SARAJEVO, Bosnia-Herzegovina — By every measure, the Internet Cafe here is a wild success.
Sales are enormous. Tables and the bar are packed night after night with high-spending customers. Lunches and Sunday brunch are standing-room only. Business in Bosnia just doesn't get any better than this.
So why is cafe owner Morgan Sowden, a Briton, bailing out?
"Either I cheat or I give up," he says.
Sowden and people like him--pioneers in investing in today's Bosnia-Herzegovina--are confronting exorbitant taxes, burdensome bureaucracy and multiple layers of ever-changing laws that combine to gut even the most successful of enterprises.
Incompetence, corruption and a legacy of 40 years of communism are discouraging foreign investment in Bosnia just at a time when postwar recovery so desperately depends on it.
The rest of Eastern Europe and the former Soviet Bloc spent most of this decade in the painful but profitable transition from state-controlled socialism to free-market capitalism. Now Bosnia is trying to undertake, belatedly, the same post-Communist economic reform while also recovering from a civil war that destroyed infrastructure, idled factories and gave rise to a powerful black market.
Thanks to reconstruction aid, Bosnia's economy is growing by about 30% a year. But more than two years after the war ended, progress on the economic reform front is glacial, as one diplomat put it. The danger for Bosnia is that potential investors, who initially were willing to grant Bosnia some slack, will begin to grow restless as they see that other countries offer much friendlier business environments.
"The future of this country is in foreign investment," said senior government spokesman Mirza Hajric. "We want to be an attractive country, and we know we will lose the interest of [Western] companies if we can't create [proper] conditions."
Such good intentions, however, are not readily fulfilled. U.S. advisors are working to train Bosnians in everything from basic bookkeeping to the restructuring of the economy. But crucial laws governing privatization, property ownership and foreign investment are meeting vocal resistance from nationalist leaders on all sides who are determined to keep a grip on the economy. Indeed, most of Bosnia's economy remains in the hands of the state, ruling political parties and their privileged cohorts.
And disputes among Bosnia's Muslim, Serb and Croat factions blocked two essential tools in the building of an economy: a national currency, which was finally imposed early this year by international mediators, and railways, which still cannot cross ethnic lines.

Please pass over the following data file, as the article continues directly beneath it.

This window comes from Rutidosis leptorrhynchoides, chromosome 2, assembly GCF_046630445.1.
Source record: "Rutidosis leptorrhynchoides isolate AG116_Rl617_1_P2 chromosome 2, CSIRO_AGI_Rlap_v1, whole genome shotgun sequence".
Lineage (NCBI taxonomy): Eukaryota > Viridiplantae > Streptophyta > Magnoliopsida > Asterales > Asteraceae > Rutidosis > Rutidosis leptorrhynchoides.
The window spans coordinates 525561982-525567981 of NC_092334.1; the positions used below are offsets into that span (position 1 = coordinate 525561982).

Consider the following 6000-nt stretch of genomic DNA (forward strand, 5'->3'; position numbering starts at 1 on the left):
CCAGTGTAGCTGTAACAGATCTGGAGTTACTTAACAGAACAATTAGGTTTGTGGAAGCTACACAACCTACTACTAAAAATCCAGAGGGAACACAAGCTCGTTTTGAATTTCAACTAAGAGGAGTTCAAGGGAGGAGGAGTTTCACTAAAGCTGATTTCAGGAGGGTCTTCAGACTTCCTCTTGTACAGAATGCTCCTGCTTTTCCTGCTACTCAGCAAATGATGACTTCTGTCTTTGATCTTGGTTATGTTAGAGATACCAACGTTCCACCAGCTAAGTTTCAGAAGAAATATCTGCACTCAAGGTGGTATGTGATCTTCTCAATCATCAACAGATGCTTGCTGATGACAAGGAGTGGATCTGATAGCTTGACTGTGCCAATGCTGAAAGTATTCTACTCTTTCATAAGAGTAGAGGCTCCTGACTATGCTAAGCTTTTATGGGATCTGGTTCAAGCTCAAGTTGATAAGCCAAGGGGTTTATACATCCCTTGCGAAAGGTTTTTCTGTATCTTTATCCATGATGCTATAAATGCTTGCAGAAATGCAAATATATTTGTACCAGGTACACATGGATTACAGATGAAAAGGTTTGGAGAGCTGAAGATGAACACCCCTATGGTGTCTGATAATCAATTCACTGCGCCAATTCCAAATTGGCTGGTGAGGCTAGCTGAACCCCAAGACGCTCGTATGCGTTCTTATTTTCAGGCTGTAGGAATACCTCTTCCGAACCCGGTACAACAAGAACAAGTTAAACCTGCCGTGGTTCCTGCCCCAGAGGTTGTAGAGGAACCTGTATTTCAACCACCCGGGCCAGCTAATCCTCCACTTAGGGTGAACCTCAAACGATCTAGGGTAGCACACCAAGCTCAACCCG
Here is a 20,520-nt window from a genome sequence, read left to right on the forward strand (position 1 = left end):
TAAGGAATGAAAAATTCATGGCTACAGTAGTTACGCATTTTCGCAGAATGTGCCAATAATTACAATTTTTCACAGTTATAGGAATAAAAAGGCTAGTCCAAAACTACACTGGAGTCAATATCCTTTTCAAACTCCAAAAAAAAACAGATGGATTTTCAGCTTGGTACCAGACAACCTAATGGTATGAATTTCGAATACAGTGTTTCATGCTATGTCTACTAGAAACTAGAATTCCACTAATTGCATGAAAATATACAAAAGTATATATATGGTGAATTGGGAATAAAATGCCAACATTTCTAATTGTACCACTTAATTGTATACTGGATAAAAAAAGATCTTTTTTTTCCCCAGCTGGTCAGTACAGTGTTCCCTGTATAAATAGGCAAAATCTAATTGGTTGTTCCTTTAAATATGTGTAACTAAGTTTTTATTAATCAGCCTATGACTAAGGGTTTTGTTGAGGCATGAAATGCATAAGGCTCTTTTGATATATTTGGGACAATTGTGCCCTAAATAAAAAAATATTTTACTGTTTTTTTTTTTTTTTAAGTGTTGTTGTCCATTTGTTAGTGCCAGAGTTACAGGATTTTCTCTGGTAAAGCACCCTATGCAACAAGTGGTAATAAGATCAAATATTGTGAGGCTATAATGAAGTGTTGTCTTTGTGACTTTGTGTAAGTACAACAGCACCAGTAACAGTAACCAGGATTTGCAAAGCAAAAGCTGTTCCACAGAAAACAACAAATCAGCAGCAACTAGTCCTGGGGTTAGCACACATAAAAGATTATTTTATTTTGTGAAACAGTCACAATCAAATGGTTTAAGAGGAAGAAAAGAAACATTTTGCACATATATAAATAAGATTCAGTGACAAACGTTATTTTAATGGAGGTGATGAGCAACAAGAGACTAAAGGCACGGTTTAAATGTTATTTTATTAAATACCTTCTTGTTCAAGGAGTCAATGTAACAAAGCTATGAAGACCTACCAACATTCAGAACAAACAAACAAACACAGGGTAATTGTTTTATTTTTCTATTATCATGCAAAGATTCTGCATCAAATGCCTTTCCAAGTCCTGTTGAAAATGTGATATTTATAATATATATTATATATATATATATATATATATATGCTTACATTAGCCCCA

U.S.-brokered peace accords in December 1995 ended the 3 1/2-year Bosnian civil war and formalized the division of the country into two autonomous "entities": the Muslim-Croat Federation and the Bosnian Serb Republic, also known as the Republika Srpska.
With the Serbs only recently beginning to cooperate with the peace accords, most potential foreign investors have been focusing on the Muslim-Croat half of the country and its capital, Sarajevo.
Sowden, the Internet Cafe owner, represents the difficulties faced by small and medium-sized businesses.
Already well-versed in doing business in Eastern Europe after a stint in Prague, Sowden took an early gamble on Bosnia. Arriving just a month after the war ended, he expected hardships. He planned for the lack of regular water and electricity, keeping buckets on hand for flushing the toilets and making sure the bar had backup lighting. He stored beer outside during winter months in order to have a permanent supply of cold bottles.
What he did not expect was the layer upon layer of bureaucracy and the seemingly deliberate way the government had of making it impossible, and expensive, to do business.
Make that governments, plural. In its postwar development, this half of Bosnia has created jurisdictions at the city, canton, entity and state--meaning all of Bosnia--levels, each of which has some form of taxation and regulatory powers. Because it is all new, laws at different levels sometimes contradict one another and are extremely complex.
As a consequence, Sowden recently found himself hit with a retroactive tax bill going back to 1996. Authorities simply changed their minds about whether a particular duty was applicable to his business, Sowden said.
He was also assessed a payroll tax equal to a full 85% of his employees' salaries and seven taxes on alcohol totaling roughly 20%, and he must pay 36% to 51% tax on his profit annually--in advance. If he cheated and hid full-time employees or low-balled his profits, he could get off with paying a lot less.
In the end, the law does not allow him to send home to London more than the equivalent of about $1,100 a month. Rather than continue to fight the bureaucrats and lose money, Sowden has decided to hand the popular cafe over to his 25 employees and walk away.